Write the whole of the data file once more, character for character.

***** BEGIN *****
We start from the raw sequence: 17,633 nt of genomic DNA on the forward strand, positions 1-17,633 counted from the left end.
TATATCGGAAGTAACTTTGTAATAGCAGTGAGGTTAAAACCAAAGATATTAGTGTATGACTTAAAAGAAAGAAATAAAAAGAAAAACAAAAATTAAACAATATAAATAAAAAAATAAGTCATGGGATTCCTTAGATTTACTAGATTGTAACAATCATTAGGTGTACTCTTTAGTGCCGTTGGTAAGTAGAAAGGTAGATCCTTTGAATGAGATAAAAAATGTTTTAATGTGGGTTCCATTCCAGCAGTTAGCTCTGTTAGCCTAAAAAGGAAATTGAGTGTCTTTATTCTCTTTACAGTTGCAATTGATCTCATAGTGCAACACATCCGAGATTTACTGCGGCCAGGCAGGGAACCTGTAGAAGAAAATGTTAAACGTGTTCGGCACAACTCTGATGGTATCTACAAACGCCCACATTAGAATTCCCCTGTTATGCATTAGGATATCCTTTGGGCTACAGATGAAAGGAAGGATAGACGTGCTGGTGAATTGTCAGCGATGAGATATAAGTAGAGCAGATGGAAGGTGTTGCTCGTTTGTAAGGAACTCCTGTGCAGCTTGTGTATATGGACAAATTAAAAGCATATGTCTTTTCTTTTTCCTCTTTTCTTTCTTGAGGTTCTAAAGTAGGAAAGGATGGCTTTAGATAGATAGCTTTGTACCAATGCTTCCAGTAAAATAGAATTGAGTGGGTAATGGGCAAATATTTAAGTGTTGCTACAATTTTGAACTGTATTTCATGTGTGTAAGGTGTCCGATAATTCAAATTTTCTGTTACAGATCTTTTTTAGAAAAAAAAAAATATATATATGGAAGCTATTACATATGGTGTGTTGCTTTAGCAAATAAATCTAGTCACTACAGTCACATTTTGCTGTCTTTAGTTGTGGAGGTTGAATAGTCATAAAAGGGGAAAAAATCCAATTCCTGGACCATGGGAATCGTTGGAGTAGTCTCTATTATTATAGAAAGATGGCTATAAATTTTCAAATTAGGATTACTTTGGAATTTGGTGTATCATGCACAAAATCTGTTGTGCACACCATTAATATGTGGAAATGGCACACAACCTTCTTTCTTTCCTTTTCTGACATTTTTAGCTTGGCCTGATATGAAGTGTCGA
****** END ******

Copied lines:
We start from the raw sequence: 17,633 nt of genomic DNA on the forward strand, positions 1-17,633 counted from the left end.
TATATCGGAAGTAACTTTGTAATAGCAGTGAGGTTAAAACCAAAGATATTAGTGTATGACTTAAAAGAAAGAAATAAAAAGAAAAACAAAAATTAAACAATATAAATAAAAAAATAAGTCATGGGATTCCTTAGATTTACTAGATTGTAACAATCATTAGGTGTACTCTTTAGTGCCGTTGGTAAGTAGAAAGGTAGATCCTTTGAATGAGATAAAAAATGTTTTAATGTGGGTTCCATTCCAGCAGTTAGCTCTGTTAGCCTAAAAAGGAAATTGAGTGTCTTTATTCTCTTTACAGTTGCAATTGATCTCATAGTGCAACACATCCGAGATTTACTGCGGCCAGGCAGGGAACCTGTAGAAGAAAATGTTAAACGTGTTCGGCACAACTCTGATGGTATCTACAAACGCCCACATTAGAATTCCCCTGTTATGCATTAGGATATCCTTTGGGCTACAGATGAAAGGAAGGATAGACGTGCTGGTGAATTGTCAGCGATGAGATATAAGTAGAGCAGATGGAAGGTGTTGCTCGTTTGTAAGGAACTCCTGTGCAGCTTGTGTATATGGACAAATTAAAAGCATATGTCTTTTCTTTTTCCTCTTTTCTTTCTTGAGGTTCTAAAGTAGGAAAGGATGGCTTTAGATAGATAGCTTTGTACCAATGCTTCCAGTAAAATAGAATTGAGTGGGTAATGGGCAAATATTTAAGTGTTGCTACAATTTTGAACTGTATTTCATGTGTGTAAGGTGTCCGATAATTCAAATTTTCTGTTACAGATCTTTTTTAGAAAAAAAAAAATATATATATGGAAGCTATTACATATGGTGTGTTGCTTTAGCAAATAAATCTAGTCACTACAGTCACATTTTGCTGTCTTTAGTTGTGGAGGTTGAATAGTCATAAAAGGGGAAAAAATCCAATTCCTGGACCATGGGAATCGTTGGAGTAGTCTCTATTATTATAGAAAGATGGCTATAAATTTTCAAATTAGGATTACTTTGGAATTTGGTGTATCATGCACAAAATCTGTTGTGCACACCATTAATATGTGGAAATGGCACACAACCTTCTTTCTTTCCTTTTCTGACATTTTTAGCTTGGCCTGATATGAAGTGTCGA